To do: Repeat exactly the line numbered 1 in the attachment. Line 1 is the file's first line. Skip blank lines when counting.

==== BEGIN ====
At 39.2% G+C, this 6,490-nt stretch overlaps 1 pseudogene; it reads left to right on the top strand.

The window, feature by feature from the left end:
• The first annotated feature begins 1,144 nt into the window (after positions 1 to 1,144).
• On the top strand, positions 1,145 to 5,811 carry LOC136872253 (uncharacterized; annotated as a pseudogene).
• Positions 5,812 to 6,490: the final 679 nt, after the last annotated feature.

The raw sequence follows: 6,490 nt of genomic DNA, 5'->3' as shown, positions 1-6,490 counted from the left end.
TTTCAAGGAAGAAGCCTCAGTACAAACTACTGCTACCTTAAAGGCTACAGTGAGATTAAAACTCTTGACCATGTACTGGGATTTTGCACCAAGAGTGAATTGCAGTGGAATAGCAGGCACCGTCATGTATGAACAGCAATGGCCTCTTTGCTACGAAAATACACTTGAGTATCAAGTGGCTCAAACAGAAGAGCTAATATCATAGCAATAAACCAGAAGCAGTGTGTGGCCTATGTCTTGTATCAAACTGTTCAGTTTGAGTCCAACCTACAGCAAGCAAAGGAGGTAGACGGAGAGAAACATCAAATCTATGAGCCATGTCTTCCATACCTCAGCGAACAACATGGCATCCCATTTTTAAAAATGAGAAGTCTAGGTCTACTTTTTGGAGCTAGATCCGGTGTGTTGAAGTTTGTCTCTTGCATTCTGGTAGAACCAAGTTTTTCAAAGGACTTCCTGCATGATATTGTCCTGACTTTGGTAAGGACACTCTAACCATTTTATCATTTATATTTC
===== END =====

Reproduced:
At 39.2% G+C, this 6,490-nt stretch overlaps 1 pseudogene; it reads left to right on the top strand.